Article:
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A constant challenge. Over the past 20 years, black home ownership has declined in New York City and nationally, with gentrification and questionable credit policies hindering potential buyers. The Times surveyed more than a dozen black homeowners across the city, from new buyers to longtime owners, in condominiums and cooperatives, brownstone and grassy homes to investigate the difficulties they faced.

Erasing racism from action. Even with the means of purchase and effective lending, deeds for houses built before 1968 often contained clauses prohibiting black ownership. The clauses are now illegal, and more homeowners are looking to erase ugly language from their property records – and state lawmakers are helping them.

Frustration and gentrification. Black sellers who want to keep their home in the hands of black buyers often have no choice but to sell privately to family or friends. When selling on the open market, the owners have to grapple with the fact that accepting the highest bid could mean another step towards the blackout.

Differences in the real estate business. 75 percent of the real estate company's top executives are white men. Recently the National Association of Realtors issued a rare apology for past discriminatory policies; Brokerage firms have launched diversity initiatives; and new programs have been launched to train black people as realtors and help black people become homeowners.

What is redlining? Redlining is an abbreviation for many racial exclusion tactics in real estate and comes from cards for state-insured mortgage programs that were developed after the Depression. Neighborhoods where blacks lived were outlined in red, identifying the areas as least creditworthy. Private lenders also began using the cards, effectively barring many black residents from home ownership.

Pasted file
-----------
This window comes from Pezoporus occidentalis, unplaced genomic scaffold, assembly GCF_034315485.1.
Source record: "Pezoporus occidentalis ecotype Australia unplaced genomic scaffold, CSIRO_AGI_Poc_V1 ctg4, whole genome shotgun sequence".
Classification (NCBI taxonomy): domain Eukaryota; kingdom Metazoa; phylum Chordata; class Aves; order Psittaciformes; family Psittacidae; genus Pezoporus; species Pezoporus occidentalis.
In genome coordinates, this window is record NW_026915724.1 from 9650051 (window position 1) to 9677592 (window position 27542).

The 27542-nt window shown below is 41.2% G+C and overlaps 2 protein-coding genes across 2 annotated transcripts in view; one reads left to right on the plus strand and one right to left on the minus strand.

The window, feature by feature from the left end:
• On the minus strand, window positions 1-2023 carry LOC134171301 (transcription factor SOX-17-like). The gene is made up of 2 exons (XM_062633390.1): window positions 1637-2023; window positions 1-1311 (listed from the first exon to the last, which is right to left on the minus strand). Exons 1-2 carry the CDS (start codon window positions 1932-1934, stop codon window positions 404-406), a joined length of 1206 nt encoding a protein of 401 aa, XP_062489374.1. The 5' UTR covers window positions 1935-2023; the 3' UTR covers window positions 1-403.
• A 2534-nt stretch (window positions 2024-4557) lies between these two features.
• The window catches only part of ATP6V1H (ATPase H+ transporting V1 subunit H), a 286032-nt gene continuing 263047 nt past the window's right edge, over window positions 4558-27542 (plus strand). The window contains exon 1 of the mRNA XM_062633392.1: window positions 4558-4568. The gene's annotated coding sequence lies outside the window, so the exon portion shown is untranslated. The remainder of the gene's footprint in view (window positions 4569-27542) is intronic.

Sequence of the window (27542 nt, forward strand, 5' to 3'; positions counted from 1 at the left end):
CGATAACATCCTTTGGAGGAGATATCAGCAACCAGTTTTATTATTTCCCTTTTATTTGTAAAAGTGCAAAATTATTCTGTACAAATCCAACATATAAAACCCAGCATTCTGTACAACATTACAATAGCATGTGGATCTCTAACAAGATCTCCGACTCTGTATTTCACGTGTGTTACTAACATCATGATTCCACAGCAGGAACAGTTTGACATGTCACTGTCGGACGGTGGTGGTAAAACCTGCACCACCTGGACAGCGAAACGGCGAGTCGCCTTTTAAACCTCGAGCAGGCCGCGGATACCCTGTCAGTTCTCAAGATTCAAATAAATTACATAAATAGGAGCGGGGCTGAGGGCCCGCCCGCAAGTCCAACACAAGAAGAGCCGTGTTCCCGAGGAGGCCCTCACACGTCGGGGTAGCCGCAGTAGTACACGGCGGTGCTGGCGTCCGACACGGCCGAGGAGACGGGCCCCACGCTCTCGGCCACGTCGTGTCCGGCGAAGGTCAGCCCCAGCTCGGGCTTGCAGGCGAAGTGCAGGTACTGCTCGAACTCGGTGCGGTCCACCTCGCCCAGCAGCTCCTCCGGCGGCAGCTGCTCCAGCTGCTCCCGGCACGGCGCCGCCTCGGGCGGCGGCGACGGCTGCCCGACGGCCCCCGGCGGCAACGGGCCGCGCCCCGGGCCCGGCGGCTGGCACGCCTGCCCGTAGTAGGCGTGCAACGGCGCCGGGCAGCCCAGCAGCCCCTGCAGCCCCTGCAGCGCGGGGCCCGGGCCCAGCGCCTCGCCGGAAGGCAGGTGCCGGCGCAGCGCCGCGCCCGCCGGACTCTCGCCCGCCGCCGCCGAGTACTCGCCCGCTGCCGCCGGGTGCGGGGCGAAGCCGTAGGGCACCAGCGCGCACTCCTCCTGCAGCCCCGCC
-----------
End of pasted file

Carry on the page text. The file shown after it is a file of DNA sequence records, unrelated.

Mark Winston Griffith, 58, knows the emotional complexities of black home ownership. As the director of the Brooklyn Movement Center, he often ponders the irony of working in a black-run organization that works to build black communities when the people in the community he organizes disappear.

"I am lucky. I am blessed. I am trying to ensure that I can pass the generational benefits I have acquired on to others who have not had that advantage. That is where I come from regarding the future of this house," said Mr Griffith, who owns and lives in a brownstone that has been in his family for four generations, it seems inconceivable that his family does not live within its walls.

Mr. Griffith bought the house from his father, who gave him equity so that Mr. Griffith could pay for the house below market value. That was the only way he could afford it. Although he currently has no plans to sell, he said, "Everyone who has lived in New York has talked about leaving at some point." He can't control what happens, but he hopes the house will go to his two sons.

It's hard not to be sad about the disappearance of a certain type of history and neighborhood legacy, Mr. Griffith said.

“As a fellowship student, I know neighborhoods do just that,” he said. "They change. So part of me sees it with the understanding that neighborhoods are not static and should not be static either."

When it is time for him to sell his house, when none of his sons want the house, he can hope that it will be sold to a black family or used for a community purpose.

"All I can do is make sure there is a place for black people, for my family, and for a healthy and prosperous neighborhood," he said.